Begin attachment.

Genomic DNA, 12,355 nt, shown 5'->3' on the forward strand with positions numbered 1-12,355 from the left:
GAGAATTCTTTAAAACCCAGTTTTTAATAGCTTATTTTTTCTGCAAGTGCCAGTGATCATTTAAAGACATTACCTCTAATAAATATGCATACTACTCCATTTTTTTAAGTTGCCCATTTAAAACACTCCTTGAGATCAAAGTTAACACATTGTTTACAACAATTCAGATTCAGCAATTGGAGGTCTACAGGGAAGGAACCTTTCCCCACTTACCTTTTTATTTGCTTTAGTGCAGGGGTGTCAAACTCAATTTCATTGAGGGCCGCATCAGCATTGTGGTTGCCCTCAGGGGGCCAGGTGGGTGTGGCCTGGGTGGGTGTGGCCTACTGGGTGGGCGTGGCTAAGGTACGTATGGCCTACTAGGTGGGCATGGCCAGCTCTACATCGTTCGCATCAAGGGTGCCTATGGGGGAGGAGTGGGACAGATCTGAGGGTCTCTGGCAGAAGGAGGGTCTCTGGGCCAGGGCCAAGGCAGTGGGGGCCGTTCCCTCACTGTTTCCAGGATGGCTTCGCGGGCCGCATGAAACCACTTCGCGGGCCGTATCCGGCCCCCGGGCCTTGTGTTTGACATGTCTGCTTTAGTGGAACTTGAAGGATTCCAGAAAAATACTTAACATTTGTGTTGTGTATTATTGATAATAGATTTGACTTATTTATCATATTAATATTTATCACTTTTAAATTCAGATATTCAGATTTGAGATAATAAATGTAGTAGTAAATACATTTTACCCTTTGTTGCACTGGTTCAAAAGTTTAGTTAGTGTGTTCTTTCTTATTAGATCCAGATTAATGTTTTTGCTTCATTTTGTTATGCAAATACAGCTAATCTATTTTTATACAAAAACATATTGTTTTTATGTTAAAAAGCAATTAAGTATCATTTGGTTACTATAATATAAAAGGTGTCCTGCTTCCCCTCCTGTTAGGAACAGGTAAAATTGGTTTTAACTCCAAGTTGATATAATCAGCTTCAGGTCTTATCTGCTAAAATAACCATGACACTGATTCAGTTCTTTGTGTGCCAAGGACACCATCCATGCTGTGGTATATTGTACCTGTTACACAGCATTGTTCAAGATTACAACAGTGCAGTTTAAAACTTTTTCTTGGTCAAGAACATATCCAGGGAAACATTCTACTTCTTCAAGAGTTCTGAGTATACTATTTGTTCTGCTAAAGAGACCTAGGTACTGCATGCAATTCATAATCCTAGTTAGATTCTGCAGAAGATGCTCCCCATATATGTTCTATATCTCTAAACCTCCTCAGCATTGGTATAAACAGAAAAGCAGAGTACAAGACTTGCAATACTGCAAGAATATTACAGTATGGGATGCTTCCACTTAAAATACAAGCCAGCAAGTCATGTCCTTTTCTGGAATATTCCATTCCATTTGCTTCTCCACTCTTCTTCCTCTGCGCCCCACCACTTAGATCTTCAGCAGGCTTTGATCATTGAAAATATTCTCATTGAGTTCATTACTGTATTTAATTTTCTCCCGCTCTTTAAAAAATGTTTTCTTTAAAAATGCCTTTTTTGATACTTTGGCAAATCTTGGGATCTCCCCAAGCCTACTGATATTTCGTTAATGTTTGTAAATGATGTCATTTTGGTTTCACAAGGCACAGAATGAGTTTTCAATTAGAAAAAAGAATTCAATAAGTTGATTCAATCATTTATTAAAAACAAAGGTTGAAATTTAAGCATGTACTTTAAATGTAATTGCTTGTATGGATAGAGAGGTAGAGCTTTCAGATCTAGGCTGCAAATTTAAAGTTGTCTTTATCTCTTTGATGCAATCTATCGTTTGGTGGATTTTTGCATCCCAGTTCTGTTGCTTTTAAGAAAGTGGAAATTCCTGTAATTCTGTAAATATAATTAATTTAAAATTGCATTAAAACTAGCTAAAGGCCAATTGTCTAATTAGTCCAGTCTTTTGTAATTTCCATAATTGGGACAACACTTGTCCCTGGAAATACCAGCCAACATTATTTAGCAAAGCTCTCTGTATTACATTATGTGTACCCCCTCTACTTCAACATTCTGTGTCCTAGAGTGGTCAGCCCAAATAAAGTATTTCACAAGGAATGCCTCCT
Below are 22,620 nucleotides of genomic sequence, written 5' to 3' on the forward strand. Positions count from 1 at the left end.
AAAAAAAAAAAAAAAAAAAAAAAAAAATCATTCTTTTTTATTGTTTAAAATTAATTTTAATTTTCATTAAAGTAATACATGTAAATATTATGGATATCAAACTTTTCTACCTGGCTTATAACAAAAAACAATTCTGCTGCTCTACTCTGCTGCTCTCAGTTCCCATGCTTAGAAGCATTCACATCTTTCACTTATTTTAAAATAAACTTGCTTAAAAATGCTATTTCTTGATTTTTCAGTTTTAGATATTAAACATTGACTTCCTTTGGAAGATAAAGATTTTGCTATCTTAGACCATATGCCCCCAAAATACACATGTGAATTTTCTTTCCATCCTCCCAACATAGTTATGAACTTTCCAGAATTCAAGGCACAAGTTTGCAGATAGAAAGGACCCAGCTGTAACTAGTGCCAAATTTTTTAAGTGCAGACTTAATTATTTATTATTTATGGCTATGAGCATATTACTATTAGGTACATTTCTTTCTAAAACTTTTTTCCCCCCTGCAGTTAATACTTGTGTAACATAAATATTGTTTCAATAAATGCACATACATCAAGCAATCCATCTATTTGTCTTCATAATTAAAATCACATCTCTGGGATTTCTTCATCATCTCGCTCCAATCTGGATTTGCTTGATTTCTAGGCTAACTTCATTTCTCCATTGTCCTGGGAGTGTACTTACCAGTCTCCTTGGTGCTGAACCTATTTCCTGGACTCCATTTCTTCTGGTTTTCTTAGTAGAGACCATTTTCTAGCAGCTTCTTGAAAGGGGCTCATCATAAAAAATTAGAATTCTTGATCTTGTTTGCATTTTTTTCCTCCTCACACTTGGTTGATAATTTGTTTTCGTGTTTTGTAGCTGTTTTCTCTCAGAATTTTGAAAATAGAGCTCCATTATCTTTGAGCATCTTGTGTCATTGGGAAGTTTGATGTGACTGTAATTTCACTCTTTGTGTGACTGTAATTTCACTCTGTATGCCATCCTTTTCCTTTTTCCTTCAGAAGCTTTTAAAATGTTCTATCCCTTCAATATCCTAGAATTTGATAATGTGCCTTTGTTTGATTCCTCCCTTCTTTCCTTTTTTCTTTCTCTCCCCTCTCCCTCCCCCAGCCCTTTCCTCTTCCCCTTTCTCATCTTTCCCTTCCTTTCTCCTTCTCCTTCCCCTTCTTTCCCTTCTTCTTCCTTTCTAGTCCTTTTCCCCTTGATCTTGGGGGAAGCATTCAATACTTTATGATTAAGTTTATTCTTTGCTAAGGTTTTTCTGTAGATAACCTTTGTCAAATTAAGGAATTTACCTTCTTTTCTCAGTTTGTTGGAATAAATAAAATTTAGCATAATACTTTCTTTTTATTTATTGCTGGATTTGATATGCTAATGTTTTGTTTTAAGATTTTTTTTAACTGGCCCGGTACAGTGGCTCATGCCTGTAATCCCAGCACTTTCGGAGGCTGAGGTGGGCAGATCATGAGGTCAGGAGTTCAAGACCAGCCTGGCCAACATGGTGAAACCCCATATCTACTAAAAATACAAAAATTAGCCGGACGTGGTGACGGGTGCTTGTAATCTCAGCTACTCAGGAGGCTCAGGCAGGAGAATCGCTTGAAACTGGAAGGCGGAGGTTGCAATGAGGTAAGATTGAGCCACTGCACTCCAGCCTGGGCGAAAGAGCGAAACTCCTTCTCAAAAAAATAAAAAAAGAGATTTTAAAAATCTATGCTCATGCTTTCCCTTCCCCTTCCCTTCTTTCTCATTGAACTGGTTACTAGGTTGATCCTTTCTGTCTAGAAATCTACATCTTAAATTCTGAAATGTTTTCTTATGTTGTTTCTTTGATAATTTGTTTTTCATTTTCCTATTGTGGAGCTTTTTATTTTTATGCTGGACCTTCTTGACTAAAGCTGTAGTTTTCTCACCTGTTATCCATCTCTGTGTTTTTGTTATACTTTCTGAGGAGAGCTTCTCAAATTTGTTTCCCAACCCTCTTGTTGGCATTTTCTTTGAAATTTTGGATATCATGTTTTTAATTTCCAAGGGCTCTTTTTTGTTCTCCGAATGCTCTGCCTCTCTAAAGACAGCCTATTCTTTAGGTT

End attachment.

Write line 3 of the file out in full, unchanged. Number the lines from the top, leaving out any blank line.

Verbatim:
Below are 22,620 nucleotides of genomic sequence, written 5' to 3' on the forward strand. Positions count from 1 at the left end.